SCS therapies can play a role in cancer-related pain treatment despite limited evidence base

scs cancer pain
Sandy Christiansen

Spinal cord stimulation (SCS) therapies targeting the dorsal column “may be considered” within the multimodal treatment plans typically required by cancer patients, but it is “unclear” which types of cancer-related pain are likely to respond to these therapies. That is according to Sandy Christiansen (Oregon Health and Science University, Portland, USA), who also noted in a presentation at the North American Neuromodulation Society (NANS) annual meeting (12–15 January 2023, Las Vegas, USA) that the current research is limited to certain types of treatment-induced neuropathy across case reports with a “very low grade for certainty of evidence”.

Christiansen began with a brief outline of the numerous causes of cancer-related pain—ranging from the primary or metastatic disease itself, to treatments like surgery or chemotherapy, as well as immobility, infection and cytokine-created inflammation. She further noted the criticality of treating these patients, citing a prevalence as high as 85% in certain cancer types, and the psychological distress and disrupted quality of life many patients experience.

Proposed SCS mechanisms of action to treat cancer-related pain have come under three main categories: nociceptive, neuropathic and nociplastic. However, according to Christiansen, no randomised control trials have been conducted in this space to date, with small case reports and series—in addition to some larger retrospective reviews—constituting the bulk of the existing evidence here.

The speaker did discuss one such report, a 2019 Cochrane systematic review published in the Journal of Pain Research by Jonathan Hagedorn (Mayo Clinic, Rochester, USA) et al, which found significant reductions in pain severity and decreased opioid usage, but also determined a high risk of bias across all of the included studies and, thus, concluded that the evidence was “insufficient”. A retrospective review published in Neuromodulation: Technology at the Neural Interface last year by Amitabh Gulati (Memorial Sloan Kettering Cancer Center, New York, USA) et al did, however, assert that “SCS can be considered as a treatment modality for patients with cancer whose pain is not adequately controlled with medical therapy or by less invasive interventions”, based on data from a cohort of 73 patients.

Moving on to outline key considerations for implanting and trialling SCS systems in cancer patients, Christiansen stated that the “bottom line” is that standard procedural risks are amplified. For example, bleeding risks are exacerbated in cancer patients due to disordered coagulation; infection risks are heightened by immunosuppression, which can be caused by the cancer directly, or may occur secondarily to treatments like radiation or immunotherapy; and impaired wound healing, which can also be a result of the patient being malnourished, or side-effects of their cancer treatments.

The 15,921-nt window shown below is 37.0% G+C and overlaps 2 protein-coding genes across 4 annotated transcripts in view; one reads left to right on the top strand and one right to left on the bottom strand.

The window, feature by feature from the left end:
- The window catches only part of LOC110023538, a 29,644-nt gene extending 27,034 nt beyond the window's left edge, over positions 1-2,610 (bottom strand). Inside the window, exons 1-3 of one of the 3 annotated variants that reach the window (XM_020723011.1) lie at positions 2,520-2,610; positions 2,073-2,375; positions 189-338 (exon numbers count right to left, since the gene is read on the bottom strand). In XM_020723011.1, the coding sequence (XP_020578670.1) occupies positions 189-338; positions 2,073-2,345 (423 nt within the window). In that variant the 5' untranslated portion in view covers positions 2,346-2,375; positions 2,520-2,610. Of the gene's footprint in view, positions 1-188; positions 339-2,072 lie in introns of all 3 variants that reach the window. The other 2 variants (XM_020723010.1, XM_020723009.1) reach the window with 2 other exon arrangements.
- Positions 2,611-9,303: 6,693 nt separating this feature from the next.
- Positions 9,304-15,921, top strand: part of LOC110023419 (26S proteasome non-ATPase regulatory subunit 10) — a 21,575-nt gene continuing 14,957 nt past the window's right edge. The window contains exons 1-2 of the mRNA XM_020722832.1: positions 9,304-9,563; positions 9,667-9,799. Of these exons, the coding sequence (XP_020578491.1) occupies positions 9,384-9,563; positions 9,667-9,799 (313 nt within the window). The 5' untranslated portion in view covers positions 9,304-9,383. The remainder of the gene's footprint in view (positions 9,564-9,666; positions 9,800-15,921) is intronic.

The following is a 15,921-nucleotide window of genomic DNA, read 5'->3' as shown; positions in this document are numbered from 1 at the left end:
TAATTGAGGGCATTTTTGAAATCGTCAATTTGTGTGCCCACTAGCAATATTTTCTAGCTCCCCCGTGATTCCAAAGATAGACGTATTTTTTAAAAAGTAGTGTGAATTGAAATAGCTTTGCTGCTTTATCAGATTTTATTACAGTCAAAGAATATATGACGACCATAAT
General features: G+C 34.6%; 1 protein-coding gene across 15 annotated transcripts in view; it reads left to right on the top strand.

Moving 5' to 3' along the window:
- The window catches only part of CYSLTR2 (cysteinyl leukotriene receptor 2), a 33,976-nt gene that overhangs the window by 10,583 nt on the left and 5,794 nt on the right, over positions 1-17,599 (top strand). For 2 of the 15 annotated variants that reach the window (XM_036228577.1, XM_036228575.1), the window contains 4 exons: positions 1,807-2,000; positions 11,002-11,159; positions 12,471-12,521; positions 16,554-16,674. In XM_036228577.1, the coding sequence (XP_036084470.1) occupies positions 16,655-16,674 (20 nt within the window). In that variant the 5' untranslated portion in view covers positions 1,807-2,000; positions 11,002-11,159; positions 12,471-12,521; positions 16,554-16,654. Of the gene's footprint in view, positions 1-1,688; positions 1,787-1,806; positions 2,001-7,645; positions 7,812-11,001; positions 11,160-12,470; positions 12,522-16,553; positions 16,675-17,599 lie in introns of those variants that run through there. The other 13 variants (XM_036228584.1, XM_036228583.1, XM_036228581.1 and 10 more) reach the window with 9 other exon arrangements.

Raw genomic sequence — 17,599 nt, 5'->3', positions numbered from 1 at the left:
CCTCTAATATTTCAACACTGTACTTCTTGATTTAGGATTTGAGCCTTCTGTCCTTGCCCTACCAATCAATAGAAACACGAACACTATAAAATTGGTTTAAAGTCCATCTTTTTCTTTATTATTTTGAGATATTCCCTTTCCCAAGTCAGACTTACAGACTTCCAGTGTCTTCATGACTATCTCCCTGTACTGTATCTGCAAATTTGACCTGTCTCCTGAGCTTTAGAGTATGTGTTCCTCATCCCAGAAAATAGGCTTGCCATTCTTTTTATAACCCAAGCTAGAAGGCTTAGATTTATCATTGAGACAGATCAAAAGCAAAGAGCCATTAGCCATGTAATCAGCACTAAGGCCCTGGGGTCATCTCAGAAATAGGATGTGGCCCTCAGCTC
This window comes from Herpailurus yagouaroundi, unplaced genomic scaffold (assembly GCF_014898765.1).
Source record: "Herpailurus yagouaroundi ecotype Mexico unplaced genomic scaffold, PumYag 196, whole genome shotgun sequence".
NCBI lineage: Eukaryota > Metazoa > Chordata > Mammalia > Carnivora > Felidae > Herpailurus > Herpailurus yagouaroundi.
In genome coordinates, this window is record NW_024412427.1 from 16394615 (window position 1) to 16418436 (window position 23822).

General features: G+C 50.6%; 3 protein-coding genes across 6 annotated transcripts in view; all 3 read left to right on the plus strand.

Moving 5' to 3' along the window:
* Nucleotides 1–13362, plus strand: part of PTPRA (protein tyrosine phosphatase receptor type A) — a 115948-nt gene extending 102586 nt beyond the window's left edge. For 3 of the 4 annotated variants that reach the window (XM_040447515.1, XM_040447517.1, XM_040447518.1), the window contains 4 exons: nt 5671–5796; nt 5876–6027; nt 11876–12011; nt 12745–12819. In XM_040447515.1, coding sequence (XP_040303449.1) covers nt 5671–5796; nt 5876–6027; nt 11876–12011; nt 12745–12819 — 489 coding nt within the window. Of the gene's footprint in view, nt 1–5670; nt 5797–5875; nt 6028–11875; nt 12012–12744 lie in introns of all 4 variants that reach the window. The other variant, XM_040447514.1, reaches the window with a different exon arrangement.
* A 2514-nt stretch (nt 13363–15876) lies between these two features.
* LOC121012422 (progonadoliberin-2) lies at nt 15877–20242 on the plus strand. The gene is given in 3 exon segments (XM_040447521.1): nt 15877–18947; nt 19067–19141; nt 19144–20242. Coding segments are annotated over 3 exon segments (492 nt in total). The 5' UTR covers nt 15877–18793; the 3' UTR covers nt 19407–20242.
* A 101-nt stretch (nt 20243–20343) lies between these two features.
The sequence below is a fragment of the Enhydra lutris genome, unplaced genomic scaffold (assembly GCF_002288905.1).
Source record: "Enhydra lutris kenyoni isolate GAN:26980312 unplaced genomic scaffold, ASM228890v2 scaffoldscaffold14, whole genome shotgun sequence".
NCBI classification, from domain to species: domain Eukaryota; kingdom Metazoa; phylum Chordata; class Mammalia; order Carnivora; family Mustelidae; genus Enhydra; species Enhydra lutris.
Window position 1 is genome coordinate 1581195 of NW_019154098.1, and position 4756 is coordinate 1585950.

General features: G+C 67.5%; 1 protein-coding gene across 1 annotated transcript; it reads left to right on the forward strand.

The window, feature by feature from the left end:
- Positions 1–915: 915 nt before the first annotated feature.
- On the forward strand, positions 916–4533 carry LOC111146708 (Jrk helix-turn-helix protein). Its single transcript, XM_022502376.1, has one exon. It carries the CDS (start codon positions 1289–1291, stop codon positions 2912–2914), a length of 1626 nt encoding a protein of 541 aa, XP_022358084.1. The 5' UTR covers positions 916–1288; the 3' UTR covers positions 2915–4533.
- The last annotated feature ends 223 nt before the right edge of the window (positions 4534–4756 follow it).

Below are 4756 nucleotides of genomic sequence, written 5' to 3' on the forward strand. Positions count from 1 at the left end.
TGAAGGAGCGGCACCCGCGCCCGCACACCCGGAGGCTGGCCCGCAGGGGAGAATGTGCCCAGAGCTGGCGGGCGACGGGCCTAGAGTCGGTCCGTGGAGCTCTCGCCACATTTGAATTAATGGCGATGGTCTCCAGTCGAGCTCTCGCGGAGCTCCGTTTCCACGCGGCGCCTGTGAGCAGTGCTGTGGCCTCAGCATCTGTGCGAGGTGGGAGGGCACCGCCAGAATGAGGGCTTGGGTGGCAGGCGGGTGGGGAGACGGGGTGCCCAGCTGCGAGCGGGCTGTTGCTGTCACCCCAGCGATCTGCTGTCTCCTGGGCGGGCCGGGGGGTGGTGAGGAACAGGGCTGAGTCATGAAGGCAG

Naturally, Christiansen opined, all of these factors demand additional consideration when it comes to implanting an SCS system into a patient—as does the fact that previous reports have indicated stimulators may experience battery drain and electrical failure when they are directly within radiation fields. With these elements in mind, clinicians should pre-emptively anticipate complications or possible reasons for treatment failure that are specific to cancer patients.

“Stick with what you know” was another key message delivered by the speaker, who pointed out that there is Level 1 evidence suggesting a benefit of dorsal column stimulation for chronic neuropathic pain in non-cancer patients. As such, neuropathic cancer-related pain may be an appropriate starting point for the use of SCS therapies.

She also provided the NANS audience with several pieces of advice pertaining to cancer patients, including focusing on the timing of the SCS implantation—or any other interventional pain procedure—relative to chemotherapy, radiation and any other planned treatments, and having a “thorough understanding” of the patient’s prognosis, current state and past treatments.

“Given the time-intensive nature of cancer pain care, a cancer care coordinator can be critical to your success,” Christiansen added.

Prior to concluding, she further highlighted that, in the future, the dorsal column could be targeted in order to reduce centrally sensitised neurons in the spinal cord and supraspinal centres—an approach that could offer benefits in cancer patients who fail sympathetic neurolytic blocks.


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